“… I’m lucky that Paul Thomas Anderson decided to end it where he did becasue I doubt I could hold my breath for any longer.”
Last night I was lucky enough to get to see the masterpiece There Will Be Blood on the big (well, big-ish) screen. I’m not a fan of writing reviews for movies like There Will Be Blood, movies that I admire, becasue I always feel that I can’t do the greatness of the movie justice with my mediocre, often misspelled words. There Will Be Blood is one of the best movies of the century, and quite possibly ever, and I know that this review won’t even come close to relating the experience that the movie provides when it is playing in front of you. But I’ll try my best to convey my love in a way that might allow you to understand it.
There Will Be Blood starts off with fifteen minutes sans-dialogue. This is, at least in my opinion, Paul Thomas Anderson’s way of taking off the kid gloves. There Will Be Blood is not a movie that can be trifled with, and it knows it so much that it doesn’t even need dialogue to prove it. The story that is told in these first fifteen minutes of a miner working tireless hours to make ends meet, only to strike gold (pun intended) and eventually create his own business drilling for oil is astounding. There isn’t a word spoken but already you know everything you need to know about Daniel Plainview. He’s determined, he’s hardened, and he will do absolutely anything to be the best. When we finally hear the haunting, commanding voice of the man himself his business is already in full-swing and he is pitching his oil drilling business to a prospective, but rather apprehensive town. Daniel is then approached by an individual who claims that his family’s ranch is so rich in black gold, that it is literally seeping through the ground at their feet. Intrigued, Daniel and his boy, H.W., make the trek to the Sunday ranch where we meet the true story of There Will Be Blood.
There is so much about There Will Be Blood that I want to say but I just don’t know how. This movie is flawless in my eyes, and I’m still dumbfounded at how it was made seemingly without any imperfections. Take, for example, the setting of the film. There Will Be Blood takes place in America in the early 1900’s; really the start of the industrial period where everyone and there mother were trying to get in on the oil craze while farmers were trying desperately to play catch-up with the ever-changing landscape of the lands they once knew. This clash is really the backbone of the movie, but what I want to discuss is how flawless the portrayal of the time is in There Will Be Blood. Movies often do a good job of immersing me in their story, but There Will Be Blood does it in such a way that I fail to believe that it is actually a movie. I can try and convict myself that the film is comprised of actors and sets, but the same part of my brain that believed in Santa Claus when I was a kid doesn’t buy it. That’s the kind of magic that this movie has over me. I’m no historian but to me there is not one single thing that is out of place in There Will Be Blood; not one single speck of dust that can release me from the grasp the film has me in as soon as it starts.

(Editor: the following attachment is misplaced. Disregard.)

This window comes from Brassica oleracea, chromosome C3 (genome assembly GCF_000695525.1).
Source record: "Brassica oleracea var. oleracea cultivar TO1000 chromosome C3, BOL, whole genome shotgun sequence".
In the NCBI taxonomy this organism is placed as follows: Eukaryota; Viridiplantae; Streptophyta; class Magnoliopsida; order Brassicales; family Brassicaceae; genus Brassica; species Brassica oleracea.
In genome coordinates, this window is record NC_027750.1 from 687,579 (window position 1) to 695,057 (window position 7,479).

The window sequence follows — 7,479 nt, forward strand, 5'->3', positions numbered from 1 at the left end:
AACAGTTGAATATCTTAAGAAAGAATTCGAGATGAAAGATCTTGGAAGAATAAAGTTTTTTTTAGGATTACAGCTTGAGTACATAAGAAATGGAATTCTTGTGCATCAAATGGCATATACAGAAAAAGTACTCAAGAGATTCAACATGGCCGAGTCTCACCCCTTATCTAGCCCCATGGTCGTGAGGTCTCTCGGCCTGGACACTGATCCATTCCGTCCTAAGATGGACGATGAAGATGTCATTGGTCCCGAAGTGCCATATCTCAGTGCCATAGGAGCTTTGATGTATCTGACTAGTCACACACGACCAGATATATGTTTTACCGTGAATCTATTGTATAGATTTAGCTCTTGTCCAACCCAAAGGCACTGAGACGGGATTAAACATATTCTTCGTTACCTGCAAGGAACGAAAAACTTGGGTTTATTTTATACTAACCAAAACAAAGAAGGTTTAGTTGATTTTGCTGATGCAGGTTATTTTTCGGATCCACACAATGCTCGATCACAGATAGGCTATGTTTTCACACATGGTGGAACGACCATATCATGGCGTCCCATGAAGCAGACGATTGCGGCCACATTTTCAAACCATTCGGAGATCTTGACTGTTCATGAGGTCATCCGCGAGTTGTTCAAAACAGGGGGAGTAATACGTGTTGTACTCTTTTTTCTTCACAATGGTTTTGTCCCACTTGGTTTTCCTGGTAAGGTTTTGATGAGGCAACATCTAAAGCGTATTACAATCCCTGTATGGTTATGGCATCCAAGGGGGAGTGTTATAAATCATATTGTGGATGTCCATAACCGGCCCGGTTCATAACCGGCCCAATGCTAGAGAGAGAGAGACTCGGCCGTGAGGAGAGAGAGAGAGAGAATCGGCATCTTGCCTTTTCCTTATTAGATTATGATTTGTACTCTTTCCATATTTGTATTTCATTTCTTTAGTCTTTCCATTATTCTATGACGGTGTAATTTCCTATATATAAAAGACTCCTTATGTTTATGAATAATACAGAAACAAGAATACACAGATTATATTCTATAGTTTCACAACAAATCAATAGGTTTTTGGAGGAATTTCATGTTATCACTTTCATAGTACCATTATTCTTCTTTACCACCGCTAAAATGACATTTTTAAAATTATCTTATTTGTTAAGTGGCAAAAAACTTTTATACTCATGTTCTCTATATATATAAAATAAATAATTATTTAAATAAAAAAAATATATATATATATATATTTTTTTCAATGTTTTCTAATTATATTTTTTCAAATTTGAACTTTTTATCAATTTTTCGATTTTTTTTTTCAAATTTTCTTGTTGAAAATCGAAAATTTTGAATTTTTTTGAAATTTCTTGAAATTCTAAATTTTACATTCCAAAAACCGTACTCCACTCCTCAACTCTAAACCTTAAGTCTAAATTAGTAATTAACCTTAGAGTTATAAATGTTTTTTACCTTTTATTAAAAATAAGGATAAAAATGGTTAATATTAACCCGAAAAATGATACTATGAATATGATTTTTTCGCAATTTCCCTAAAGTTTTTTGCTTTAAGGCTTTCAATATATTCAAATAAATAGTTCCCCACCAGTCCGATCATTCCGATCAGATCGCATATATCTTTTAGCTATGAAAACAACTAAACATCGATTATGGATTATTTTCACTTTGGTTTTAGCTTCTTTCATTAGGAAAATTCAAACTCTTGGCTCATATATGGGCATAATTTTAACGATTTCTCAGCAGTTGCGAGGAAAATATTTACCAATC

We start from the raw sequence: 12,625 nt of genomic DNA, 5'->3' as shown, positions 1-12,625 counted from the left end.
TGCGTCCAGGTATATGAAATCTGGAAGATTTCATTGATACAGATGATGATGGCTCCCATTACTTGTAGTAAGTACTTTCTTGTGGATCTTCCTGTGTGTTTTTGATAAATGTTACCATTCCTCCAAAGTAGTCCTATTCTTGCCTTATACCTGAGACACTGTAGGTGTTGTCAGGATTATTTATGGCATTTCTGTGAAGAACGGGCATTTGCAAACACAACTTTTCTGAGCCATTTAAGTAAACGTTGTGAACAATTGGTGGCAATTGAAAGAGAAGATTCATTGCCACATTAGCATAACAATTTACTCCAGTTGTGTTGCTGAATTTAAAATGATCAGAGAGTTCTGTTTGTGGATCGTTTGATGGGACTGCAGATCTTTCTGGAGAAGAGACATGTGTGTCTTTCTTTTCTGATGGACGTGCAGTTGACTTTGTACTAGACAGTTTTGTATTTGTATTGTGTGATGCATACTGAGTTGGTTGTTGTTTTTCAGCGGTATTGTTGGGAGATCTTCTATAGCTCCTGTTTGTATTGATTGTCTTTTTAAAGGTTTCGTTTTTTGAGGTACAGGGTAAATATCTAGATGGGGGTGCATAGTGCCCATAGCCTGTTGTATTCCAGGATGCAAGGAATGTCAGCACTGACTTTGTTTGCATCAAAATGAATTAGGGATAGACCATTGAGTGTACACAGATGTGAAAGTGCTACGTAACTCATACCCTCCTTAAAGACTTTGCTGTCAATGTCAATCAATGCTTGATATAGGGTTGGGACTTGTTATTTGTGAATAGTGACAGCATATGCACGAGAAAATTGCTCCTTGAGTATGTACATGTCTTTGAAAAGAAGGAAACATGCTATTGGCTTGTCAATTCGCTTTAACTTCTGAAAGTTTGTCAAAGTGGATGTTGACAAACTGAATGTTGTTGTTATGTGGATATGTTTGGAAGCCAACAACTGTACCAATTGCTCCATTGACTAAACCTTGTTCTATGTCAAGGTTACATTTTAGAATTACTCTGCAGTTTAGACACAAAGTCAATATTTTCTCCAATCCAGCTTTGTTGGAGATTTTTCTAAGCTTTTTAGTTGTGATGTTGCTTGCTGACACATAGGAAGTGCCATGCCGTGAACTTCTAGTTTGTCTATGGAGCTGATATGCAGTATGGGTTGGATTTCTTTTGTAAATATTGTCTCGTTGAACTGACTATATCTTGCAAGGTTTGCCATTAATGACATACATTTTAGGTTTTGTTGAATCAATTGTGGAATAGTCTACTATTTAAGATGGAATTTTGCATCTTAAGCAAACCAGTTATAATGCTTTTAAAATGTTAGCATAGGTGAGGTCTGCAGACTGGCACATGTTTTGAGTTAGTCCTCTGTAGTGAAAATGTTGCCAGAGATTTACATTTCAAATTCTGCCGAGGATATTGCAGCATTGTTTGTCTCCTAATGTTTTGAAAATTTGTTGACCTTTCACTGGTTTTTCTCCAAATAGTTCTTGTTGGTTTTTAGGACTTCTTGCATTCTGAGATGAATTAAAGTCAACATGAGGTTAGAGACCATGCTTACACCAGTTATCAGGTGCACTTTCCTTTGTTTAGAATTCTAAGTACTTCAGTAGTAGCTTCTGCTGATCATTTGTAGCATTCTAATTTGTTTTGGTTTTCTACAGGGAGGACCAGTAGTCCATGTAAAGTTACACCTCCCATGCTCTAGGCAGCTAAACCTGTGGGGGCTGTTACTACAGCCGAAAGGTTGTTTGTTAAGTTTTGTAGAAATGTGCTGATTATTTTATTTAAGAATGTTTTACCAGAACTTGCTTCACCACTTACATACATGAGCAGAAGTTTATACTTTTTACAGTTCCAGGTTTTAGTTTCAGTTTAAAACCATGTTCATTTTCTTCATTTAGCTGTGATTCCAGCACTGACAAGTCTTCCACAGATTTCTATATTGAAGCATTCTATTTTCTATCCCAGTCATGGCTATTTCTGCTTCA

And that grasp is created by many different facets of the film, one of which being the direction. To call Paul Thomas Anderson’s direction in There Will Be Blood ‘beautiful’ would be an understatement to an almost criminal degree. The way that Anderson is able to create these stunning, dynamic shots that not only convey emotion, but also capture the beauty of the landscape is beyond me. It’s not so much that the camera is its own character in the movie, but more like it is always where it needs to be. A scene will start and the camera will move to a seemingly innocuous position. “Oh, this framing makes the background the centrepiece” you think to yourself if you’re as big a nerd as I am about this stuff. But then something will happen and the focus will shift without the camera having moved an inch and you’ll realize that this is the shot that he set up for. He wanted you to see this moment, and the camera was just ahead of the curve. Its moments like these that make There Will Be Blood feel as though you’re looking through a window into a different time, rather than a meticulously produced Hollywood film.